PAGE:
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A video card, also called Graphic card (among other names) is responsible for processing the data that comes from the main processor (CPU or CPU) and converting it into information that can be represented on devices such as monitors and televisions. It is worth mentioning that this component can have a great variety of architectures, although they are commonly called in the same way, even if there is talk of a chip of video integrated into a motherboard; In the latter case, it is more correct to say GPU (Graphic Processing Unit).

Since its inception, graphics cards have included various features and functions, such as the possibility of tuning in to television or capturing video sequences from an external device. It is important to note that it is not a component found exclusively in the computers current, but have existed for over four decades now and today are also an indispensable part of the video game consoles, both of laptops and homemade.

Its creation dates from the end of the 60s, at which time the use of a printer to visualize the activity of computers was left behind and began to be used monitors. At first, the resolutions were negligible compared to the one already known by all high definition. It was thanks to Motorola's research and development work that the characteristics of the chips became more complex and their products led to the standardization of the name of video cards.

As computers for personal use and the first video game consoles became popular, we opted for integrate graphics chips into motherboards, since this allowed to considerably reduce manufacturing costs. At first glance, this presents a clear disadvantage: the inability to update the equipment; however, it was about systems closed, which were built taking into account each and every one of its components, so that the final product was consistent and offered the highest possible yield.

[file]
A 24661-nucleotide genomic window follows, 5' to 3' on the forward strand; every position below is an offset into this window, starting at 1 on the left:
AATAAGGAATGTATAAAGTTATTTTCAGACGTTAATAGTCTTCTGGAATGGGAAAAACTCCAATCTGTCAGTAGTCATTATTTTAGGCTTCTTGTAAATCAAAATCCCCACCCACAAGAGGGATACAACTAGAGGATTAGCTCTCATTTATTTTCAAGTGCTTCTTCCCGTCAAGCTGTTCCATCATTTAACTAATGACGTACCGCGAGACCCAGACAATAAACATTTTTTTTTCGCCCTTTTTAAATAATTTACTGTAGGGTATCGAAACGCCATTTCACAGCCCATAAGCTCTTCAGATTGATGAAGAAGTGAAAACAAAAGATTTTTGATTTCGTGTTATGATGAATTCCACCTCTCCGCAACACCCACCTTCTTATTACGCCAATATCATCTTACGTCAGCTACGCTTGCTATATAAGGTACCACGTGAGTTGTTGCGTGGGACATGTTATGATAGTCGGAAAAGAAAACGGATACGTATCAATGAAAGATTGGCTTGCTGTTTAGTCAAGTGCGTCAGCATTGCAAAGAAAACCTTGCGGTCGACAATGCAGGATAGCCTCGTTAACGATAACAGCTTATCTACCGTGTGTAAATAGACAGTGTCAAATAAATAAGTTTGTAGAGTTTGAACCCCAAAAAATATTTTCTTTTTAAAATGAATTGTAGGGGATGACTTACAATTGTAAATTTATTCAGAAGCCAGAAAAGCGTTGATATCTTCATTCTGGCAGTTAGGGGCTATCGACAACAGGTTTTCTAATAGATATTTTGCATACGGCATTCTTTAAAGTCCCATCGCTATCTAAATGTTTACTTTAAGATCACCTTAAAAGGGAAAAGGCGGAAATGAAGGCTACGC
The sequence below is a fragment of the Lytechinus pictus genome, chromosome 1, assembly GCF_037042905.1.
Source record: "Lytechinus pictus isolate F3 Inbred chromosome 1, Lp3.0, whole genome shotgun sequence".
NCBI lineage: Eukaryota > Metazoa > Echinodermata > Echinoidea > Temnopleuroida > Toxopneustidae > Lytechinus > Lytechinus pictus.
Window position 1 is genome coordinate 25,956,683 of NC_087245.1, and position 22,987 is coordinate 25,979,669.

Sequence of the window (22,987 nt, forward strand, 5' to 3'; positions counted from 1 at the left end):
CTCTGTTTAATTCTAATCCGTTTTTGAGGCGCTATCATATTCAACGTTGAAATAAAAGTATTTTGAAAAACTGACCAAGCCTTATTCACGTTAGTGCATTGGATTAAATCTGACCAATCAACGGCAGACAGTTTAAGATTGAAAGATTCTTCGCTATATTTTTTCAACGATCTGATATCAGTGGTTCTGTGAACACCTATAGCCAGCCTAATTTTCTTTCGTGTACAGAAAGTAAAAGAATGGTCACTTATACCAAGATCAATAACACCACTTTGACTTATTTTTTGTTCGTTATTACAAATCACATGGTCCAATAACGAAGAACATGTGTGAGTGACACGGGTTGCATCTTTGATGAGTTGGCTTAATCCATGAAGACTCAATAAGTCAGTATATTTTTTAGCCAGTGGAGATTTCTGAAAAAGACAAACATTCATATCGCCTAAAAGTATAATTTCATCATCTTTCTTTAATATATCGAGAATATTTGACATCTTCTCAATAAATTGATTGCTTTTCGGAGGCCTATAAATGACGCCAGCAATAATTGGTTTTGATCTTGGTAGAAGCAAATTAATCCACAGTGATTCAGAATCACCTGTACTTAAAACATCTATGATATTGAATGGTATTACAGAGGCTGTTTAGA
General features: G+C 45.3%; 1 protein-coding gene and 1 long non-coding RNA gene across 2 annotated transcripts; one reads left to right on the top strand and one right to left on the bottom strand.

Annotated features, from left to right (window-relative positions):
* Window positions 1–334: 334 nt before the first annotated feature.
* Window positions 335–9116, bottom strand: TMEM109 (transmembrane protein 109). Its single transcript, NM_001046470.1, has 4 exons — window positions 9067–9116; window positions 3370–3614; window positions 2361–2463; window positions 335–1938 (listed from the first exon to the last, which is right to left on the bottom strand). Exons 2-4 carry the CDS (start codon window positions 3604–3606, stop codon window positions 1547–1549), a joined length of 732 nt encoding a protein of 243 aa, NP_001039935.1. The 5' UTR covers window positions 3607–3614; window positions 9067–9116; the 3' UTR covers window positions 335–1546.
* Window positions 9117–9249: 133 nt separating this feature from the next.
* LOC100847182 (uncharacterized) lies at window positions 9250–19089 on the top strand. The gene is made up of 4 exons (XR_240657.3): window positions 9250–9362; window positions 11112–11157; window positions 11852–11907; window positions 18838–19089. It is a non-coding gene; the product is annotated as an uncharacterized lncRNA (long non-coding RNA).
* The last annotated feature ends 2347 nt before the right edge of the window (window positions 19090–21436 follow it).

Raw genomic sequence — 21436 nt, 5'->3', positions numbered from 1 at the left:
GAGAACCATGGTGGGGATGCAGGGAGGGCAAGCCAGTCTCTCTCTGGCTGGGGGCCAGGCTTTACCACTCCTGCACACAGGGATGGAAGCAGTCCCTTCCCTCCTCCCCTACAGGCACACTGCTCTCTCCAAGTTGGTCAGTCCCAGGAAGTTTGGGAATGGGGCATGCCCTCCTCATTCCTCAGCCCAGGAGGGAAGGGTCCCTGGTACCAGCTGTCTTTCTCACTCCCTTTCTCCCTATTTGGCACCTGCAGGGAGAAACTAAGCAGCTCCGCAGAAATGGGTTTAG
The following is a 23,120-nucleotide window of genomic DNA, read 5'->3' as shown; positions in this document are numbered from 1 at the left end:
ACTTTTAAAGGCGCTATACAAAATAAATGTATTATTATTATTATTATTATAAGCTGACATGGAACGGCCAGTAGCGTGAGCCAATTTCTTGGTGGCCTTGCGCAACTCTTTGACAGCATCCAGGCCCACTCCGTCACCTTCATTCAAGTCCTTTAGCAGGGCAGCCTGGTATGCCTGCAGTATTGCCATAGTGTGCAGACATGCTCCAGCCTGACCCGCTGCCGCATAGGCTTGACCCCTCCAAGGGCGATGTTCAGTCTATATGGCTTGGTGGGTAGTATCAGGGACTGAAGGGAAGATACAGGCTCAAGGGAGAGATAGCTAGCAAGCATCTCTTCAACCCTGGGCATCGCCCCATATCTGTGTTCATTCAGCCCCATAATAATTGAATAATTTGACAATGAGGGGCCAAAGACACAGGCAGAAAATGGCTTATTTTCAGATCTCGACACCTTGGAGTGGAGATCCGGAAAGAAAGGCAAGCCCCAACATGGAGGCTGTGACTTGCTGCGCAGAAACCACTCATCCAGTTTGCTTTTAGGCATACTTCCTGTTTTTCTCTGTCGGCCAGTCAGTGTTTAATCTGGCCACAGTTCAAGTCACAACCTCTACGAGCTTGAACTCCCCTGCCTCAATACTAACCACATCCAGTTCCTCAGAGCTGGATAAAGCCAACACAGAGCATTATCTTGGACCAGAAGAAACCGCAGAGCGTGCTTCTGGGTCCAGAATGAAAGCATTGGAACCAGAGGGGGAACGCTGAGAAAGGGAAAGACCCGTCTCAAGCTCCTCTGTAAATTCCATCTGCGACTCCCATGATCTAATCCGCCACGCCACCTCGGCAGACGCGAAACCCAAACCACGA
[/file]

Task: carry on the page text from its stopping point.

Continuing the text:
It should be noted that today this is still happening with the consoles, and it is thanks to this type of unalterable design that after a few years the developers obtain results far superior to the first experiments; This is not possible on a PC, however powerful, since a software company cannot consider all possible combinations of the machines of its consumers. In addition, the architecture of a computer has weak points precisely because its parts are interchangeable, the most notable being the distance between the memory, the graphics card and the main processor.

In the early 1980s, IBM relied on the design of the unforgettable Apple II and made the exchangeable video card popular, although in its case it only offered the possibility of displaying characters in screen. It was an adapter with the modest amount of 4KB of memory (currently they can have 2GB, 512 times more) and it was used with a monochrome monitor. This was the starting point, and the improvements were not long in coming.

Some time later, IBM standardized the term VGA, which refers to a technology of video cards capable of offering a resolution of 640 pixels wide by 480 high, as well as the monitors that could represent these images and the necessary connector for their use. After the work of several companies dedicated exclusively to graphics, Super VGA (also know as SVGA) saw daylight, increasing the available definition (to 1024 x 768) as well as the amount of colors which could be represented simultaneously (from 16 colors in 640 x 480, 256 was changed in 1024 x 768).

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